The Paper Kites fly high at Maxwell’s

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Photo by Hayley McGoldrick

On the chilly evening of Nov. 23, a long line of people — primarily couples and small groups of friends — waited impatiently outside of Maxwell’s Concerts and Events to see The Paper Kites.

Around 7:30 p.m., the reasonably sized crowd was ushered through the doors where I was able to meander around the space before the opening act.

Having never been to Maxwell’s before, it was underwhelming, but about what I expected from a smaller venue.

The smell of stale beer and offensively bright neon signs aside, the vibe was relaxed and eager with the majority of the people who were standing around me undeniable diehard fans of The Paper Kites beyond just a passing, “oh yeah, they’re cool.”

I fall somewhere in-between the casual listener and dedicated super fanatic. I really like their music and listen to their songs frequently, so it was intriguing to hear how excited people were about them playing there.

The opening band was a Toronto-based group, Wild Rivers, and they proved to be a breath of fresh air before the main event.

The four musicians who took the stage were laidback and didn’t seem to take themselves too seriously, with the lead singer, Khalid Yassein, using his dry sense of humour to fill the space between their songs for the amusement of the audience.

As I looked around me, multiple people were mouthing along to every word and I heard one, not-your-typical-indie-band-fan remark loudly, “that was fucking amazing.”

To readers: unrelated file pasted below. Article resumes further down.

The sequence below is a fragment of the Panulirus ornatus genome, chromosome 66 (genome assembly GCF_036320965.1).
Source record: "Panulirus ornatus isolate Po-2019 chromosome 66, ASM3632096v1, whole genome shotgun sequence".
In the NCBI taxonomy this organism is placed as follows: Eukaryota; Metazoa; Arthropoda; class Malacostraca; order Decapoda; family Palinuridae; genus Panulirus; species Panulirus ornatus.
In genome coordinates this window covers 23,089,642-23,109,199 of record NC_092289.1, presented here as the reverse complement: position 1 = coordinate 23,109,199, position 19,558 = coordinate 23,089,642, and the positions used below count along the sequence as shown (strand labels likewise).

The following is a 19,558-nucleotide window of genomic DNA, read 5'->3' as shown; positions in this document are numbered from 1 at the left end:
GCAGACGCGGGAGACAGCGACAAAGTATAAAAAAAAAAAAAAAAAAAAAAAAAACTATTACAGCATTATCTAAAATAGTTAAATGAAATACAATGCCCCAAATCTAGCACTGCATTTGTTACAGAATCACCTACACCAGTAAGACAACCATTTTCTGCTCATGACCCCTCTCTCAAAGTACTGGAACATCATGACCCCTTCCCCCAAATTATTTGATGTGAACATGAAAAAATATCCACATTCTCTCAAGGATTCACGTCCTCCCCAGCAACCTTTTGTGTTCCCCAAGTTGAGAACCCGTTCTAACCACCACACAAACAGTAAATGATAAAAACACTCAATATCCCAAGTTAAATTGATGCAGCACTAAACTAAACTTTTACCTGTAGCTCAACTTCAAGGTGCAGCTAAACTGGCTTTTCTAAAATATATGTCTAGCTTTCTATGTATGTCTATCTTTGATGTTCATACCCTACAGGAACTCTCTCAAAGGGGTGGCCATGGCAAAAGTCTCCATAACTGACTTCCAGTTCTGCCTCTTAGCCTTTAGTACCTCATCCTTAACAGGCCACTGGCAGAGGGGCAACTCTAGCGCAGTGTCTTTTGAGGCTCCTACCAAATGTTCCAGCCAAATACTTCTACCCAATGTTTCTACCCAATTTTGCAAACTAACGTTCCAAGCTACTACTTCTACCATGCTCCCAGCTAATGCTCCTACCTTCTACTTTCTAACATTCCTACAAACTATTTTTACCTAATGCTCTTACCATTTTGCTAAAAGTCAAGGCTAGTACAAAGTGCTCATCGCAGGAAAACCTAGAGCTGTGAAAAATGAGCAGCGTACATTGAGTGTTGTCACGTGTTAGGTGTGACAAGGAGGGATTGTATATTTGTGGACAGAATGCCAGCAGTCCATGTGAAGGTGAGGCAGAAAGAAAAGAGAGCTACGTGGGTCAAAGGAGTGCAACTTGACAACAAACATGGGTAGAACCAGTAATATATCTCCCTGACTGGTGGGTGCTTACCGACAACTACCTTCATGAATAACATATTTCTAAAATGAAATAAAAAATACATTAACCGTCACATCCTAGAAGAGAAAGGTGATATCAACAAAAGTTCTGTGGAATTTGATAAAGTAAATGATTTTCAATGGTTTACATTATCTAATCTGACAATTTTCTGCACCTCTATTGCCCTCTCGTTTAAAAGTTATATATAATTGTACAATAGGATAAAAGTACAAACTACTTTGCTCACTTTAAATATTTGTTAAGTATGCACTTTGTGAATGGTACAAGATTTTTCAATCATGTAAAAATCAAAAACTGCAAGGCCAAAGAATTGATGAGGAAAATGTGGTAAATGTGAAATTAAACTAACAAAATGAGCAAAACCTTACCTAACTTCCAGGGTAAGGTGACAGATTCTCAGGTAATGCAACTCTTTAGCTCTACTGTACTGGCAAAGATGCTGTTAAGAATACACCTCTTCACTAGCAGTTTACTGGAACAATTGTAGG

Casually poking fun at their own music genre, he quipped, “That was our only happy song. The rest is depressing. That’s all indie bands are, just sad.”

The Paper Kites came on stage to an awestruck crowd about an hour later in near darkness, red strobe lights filtering through blinds stationed at the side of the stage.
    It was unexpected and for a second I caught myself thinking that I was watching a performance in someone’s apartment with how personal and close-knit the atmosphere felt.

Hearing their music always makes me want to stare moodily out of a rain-streaked train window — their calming songs lulling me into a peaceful state of being — and experiencing them live was no different.

I didn’t seem to be alone in this feeling either. The people around me were swaying dreamily in tune with the music, captivated by the band.  Endearingly quiet and humble, Sam Bentley wooed the crowd with his Australian accent and awkward charm.

He encouraged everyone in the room to enjoy their music as I’d never seen a band do at a concert before.

He joked lightly, “The last time we were in Waterloo two years ago and we dubbed them the ‘loudest crowd.’ Maybe this year we could break the record for quietest.”

And with little to no effort, the crowded concert room fell to a hushed silence. His acoustic strumming wasn’t overpowered by baseless chatter, and the respect everyone there seemed to feel for him was genuine.

Through the relative silence, Bentley commented that for the next song, he liked to play it with all of the lights turned out, in the pitch dark.

Encouraging an audience-wide chant to turn off the buzzy and bright coat check sign after he remarked through a chuckle, “I think that bloody coat check sign will ruin the illusion of darkness,” it was turned off and the room was able to fully enjoy the music we had come for.

As I looked around me, multiple people were mouthing along to every word and I heard one, not-your-typical-indie-band-fan remark loudly, “that was fucking amazing.”

Something that you don’t often feel at concerts is a sense of intimacy and a true connection with the band onstage in front of you.

Yet, The Paper Kites did just that. Their ease and realness with where they were and who they were playing for made their performance so much better to experience.

Smaller venues and lesser known bands can put on shows that are unexpectedly beautiful and enjoyable, and this night was no exception.

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